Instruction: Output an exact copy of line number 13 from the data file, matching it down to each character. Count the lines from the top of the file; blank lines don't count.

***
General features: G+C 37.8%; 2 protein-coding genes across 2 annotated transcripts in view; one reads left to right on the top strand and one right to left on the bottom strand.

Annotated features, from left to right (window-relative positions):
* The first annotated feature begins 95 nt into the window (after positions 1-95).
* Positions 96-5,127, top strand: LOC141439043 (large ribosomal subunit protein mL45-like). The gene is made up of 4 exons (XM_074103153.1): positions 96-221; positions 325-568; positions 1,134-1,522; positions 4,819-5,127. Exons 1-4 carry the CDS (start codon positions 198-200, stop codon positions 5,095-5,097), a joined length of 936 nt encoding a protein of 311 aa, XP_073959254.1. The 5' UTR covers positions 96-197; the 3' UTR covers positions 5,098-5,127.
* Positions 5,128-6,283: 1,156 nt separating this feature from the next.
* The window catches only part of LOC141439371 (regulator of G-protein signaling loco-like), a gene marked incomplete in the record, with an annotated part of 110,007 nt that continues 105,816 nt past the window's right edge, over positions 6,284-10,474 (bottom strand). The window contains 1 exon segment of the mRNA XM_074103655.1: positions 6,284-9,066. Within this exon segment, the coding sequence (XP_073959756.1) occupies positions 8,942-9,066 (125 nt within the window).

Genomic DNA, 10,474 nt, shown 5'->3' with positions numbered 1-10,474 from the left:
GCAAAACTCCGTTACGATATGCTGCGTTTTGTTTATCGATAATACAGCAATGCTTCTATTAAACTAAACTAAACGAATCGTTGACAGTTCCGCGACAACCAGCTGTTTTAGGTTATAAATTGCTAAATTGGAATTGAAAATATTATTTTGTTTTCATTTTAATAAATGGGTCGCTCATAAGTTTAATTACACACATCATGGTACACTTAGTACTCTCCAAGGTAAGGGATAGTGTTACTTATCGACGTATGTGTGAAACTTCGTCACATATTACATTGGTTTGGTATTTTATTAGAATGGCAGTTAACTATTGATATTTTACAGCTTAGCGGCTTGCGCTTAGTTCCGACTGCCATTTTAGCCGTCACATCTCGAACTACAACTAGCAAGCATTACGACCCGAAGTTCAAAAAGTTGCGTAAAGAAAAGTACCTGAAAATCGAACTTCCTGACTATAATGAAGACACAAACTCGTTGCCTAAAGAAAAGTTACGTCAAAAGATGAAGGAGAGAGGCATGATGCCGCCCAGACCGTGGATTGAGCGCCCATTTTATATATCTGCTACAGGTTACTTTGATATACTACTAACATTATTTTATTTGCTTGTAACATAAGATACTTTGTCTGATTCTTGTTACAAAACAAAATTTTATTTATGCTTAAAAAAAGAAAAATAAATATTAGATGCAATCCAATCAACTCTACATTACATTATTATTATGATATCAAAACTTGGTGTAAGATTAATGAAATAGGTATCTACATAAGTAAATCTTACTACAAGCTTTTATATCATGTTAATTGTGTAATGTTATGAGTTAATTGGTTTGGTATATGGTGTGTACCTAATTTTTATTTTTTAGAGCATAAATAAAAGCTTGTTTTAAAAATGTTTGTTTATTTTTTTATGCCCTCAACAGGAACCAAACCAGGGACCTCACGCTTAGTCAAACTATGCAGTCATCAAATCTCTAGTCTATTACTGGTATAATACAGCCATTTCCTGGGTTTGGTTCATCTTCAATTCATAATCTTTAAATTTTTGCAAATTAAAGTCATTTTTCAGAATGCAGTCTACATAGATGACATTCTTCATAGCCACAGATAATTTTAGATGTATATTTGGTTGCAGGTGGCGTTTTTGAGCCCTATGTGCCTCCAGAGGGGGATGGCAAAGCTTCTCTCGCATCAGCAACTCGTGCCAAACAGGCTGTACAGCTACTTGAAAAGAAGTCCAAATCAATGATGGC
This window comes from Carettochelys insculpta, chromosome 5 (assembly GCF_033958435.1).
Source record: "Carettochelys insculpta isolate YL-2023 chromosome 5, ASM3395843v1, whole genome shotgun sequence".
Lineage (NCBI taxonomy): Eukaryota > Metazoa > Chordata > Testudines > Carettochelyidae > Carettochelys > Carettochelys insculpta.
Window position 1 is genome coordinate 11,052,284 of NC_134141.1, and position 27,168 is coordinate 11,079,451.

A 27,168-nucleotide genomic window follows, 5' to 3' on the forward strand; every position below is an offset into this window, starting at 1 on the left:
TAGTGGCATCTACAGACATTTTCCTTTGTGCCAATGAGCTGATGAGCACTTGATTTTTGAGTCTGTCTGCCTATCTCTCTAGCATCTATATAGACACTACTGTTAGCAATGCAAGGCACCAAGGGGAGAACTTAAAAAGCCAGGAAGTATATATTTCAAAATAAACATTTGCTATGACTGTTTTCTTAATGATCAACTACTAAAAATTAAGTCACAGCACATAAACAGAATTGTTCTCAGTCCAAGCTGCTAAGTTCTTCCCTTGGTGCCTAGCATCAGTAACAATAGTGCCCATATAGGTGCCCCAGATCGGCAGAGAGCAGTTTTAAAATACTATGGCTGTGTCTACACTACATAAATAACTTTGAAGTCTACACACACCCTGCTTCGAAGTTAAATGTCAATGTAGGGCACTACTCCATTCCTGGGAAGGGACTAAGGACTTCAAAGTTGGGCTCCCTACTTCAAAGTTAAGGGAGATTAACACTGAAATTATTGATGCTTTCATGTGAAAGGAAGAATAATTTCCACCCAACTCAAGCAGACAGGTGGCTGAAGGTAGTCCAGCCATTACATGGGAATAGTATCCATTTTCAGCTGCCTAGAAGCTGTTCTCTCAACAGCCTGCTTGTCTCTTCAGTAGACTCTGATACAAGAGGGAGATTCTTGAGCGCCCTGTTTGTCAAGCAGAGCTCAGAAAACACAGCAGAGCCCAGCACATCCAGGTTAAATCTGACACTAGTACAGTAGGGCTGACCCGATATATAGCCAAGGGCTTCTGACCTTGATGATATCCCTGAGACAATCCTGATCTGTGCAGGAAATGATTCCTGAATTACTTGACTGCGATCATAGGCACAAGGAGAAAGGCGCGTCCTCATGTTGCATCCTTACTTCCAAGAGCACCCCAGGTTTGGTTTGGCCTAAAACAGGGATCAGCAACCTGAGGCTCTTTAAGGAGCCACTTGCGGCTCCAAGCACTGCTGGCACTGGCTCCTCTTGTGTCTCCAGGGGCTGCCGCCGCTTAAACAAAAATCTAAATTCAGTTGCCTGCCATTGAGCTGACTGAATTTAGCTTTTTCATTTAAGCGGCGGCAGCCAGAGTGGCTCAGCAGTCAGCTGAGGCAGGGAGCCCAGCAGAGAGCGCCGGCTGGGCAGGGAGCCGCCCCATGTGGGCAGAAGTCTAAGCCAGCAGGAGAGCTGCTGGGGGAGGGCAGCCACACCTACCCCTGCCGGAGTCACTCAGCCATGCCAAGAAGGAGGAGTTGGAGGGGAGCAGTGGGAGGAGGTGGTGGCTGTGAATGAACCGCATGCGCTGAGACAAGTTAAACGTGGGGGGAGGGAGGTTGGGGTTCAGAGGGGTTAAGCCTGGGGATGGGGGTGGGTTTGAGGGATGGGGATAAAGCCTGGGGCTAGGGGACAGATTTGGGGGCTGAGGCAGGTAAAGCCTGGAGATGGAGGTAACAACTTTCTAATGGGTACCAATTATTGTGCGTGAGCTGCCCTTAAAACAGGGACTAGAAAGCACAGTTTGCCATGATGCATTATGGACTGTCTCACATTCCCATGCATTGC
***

A 27,168-nucleotide genomic window follows, 5' to 3' on the forward strand; every position below is an offset into this window, starting at 1 on the left: